Some cloud services are becoming commoditized, so when providers start cutting prices for capabilities such as object storage or databases, it will be an indication that customers are getting savvier about deciding between cloud providers, Rogers said.

AvePoint Inc., a Jersey City, N.J., Microsoft independent software vendor (ISV) that sells and uses Azure, moved from AWS to Azure several years ago, in part, because the total cost of ownership was lower, as well as better connectivity to other Microsoft services.

We're not just getting value from a price perspective ... we're also getting value in the way the technology is shaping the operational side of the business.
John Hodgesvice president of product strategy, AvePoint

This latest round of Azure price cuts won't directly reduce costs for AvePoint, as it no longer relies on any of these instance types internally -- it has followed the path taken by many cloud users as they get more familiar with the platform, moving beyond the basic VM offerings and into areas such as microservices and containers.

"From a VM and storage perspective, we were all about cost early on, and now it's down to the nitty-gritty with the architecture," said John Hodges, vice president of product strategy at AvePoint.

AvePoint works with Microsoft now to optimize its code, instead of focusing on price per compute. The company is already hooked on microservices through Azure, so even if Amazon came back with a lower price, it wouldn't be enough to sway the ISV to port its workloads to AWS.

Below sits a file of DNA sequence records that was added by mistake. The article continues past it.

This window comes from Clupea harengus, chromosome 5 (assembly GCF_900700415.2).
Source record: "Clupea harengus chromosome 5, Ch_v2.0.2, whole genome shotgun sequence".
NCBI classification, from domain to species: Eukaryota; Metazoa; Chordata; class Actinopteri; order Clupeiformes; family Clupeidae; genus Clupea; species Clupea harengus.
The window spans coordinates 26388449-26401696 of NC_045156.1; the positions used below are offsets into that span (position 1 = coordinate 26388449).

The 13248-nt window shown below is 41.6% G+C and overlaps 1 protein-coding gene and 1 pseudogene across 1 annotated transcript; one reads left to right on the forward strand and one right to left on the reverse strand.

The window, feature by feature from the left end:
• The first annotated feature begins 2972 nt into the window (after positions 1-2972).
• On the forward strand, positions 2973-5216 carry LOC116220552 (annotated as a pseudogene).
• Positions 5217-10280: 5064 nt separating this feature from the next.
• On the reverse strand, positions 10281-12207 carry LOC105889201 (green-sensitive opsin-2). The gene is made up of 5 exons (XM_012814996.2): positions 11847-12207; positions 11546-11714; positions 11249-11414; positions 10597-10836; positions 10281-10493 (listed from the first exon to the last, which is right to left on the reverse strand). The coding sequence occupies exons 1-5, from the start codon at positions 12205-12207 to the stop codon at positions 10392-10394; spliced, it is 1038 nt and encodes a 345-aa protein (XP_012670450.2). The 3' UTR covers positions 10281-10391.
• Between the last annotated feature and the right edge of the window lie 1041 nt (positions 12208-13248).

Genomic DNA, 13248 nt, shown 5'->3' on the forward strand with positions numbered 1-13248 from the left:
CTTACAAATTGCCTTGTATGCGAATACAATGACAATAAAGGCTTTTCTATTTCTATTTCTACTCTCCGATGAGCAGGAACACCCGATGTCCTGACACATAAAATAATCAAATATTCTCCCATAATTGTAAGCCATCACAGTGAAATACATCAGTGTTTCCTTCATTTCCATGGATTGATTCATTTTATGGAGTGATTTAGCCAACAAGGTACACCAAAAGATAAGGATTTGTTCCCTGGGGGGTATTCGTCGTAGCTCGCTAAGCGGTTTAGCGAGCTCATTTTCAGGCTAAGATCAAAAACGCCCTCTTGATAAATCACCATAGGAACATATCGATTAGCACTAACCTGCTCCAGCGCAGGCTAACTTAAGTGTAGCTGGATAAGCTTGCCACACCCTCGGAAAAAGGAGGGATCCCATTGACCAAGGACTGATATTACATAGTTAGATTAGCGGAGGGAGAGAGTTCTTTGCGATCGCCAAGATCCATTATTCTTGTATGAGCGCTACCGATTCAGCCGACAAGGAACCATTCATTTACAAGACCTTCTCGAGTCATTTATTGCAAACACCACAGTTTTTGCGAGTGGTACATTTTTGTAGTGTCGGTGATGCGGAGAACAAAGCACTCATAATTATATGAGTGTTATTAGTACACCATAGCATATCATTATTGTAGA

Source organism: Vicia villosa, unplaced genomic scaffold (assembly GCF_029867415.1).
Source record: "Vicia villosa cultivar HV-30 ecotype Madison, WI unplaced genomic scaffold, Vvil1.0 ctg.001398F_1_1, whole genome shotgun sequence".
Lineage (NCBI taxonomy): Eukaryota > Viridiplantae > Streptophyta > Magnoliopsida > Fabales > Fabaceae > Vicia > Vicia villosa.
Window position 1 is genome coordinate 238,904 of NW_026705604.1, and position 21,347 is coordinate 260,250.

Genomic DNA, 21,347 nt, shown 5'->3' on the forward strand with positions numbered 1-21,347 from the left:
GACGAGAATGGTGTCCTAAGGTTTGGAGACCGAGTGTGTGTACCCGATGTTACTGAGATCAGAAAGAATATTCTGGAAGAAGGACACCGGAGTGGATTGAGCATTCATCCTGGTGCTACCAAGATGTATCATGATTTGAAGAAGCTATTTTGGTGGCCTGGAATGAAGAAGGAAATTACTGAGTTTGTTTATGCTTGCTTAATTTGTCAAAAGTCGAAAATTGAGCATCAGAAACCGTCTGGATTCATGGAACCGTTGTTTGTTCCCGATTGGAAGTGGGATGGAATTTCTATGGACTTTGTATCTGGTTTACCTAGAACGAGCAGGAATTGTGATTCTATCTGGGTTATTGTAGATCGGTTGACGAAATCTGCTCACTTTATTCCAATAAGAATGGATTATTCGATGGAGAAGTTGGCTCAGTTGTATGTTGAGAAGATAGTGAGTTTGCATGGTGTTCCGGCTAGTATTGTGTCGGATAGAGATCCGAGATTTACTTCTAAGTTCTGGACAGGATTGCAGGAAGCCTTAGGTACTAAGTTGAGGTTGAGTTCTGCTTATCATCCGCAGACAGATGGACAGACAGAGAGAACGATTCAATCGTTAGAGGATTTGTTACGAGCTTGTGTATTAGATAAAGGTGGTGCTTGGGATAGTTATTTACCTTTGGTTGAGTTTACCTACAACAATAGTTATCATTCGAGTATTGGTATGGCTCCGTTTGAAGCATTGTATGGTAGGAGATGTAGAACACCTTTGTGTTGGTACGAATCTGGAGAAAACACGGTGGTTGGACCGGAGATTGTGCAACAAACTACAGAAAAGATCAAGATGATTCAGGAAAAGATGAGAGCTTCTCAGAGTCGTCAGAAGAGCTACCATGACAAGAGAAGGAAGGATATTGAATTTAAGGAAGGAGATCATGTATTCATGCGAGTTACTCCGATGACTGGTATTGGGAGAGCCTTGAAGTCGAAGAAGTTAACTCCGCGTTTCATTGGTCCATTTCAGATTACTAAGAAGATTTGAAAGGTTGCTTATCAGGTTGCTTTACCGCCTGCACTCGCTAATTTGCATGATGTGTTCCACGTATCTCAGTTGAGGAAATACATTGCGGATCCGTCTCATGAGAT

"At this point, we're not just getting value from a price perspective," Hodges said. "We're also getting value in the way the technology is shaping the operational side of the business."

Still, AvePoint has customers looking to run its server-based application that does use VMs, and those could be bought through the Azure marketplace, rather than on premises, Hodges said. To date, the price of running it internally was fairly low, but this price drop could convince some customers to make the move to Azure-based VMs instead, he said.

Trevor Jones is a news writer with TechTarget's Data Center and Virtualization Media Group. Contact him at tjones@techtarget.com.

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To what extent do price cuts affect how and where you choose to deploy cloud resources?
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The server instance costs are just the proverbial tip of the cost iceberg for all of the major CSPs. You have to look below the surface to discover what the total cost of doing business (TCODB) is with the behemoth CSPs. We know they aren't making money on their instances so where do you think they make their money? Look a the service and support costs. Look at the data (outbound) transit costs. Look at the costs to join their partner networks. Look at the skills transfer and training costs. Look at the underlying costs of inherent complexity. Look at the reputation and operational costs you incur if the CSP provides substandard support. Too often I see articles talk about the instance (server) costs without looking under the surface. The total cost of doing business with these large CSPs is what MSPs, VARs, Distributors, ISVs etc. need to look at. It's not just about the server instance costs. Far from it.  
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% is good to look at, but also show the price.
"it was this $x.xx per hrs, then %50 cut get's it down to $x.xx".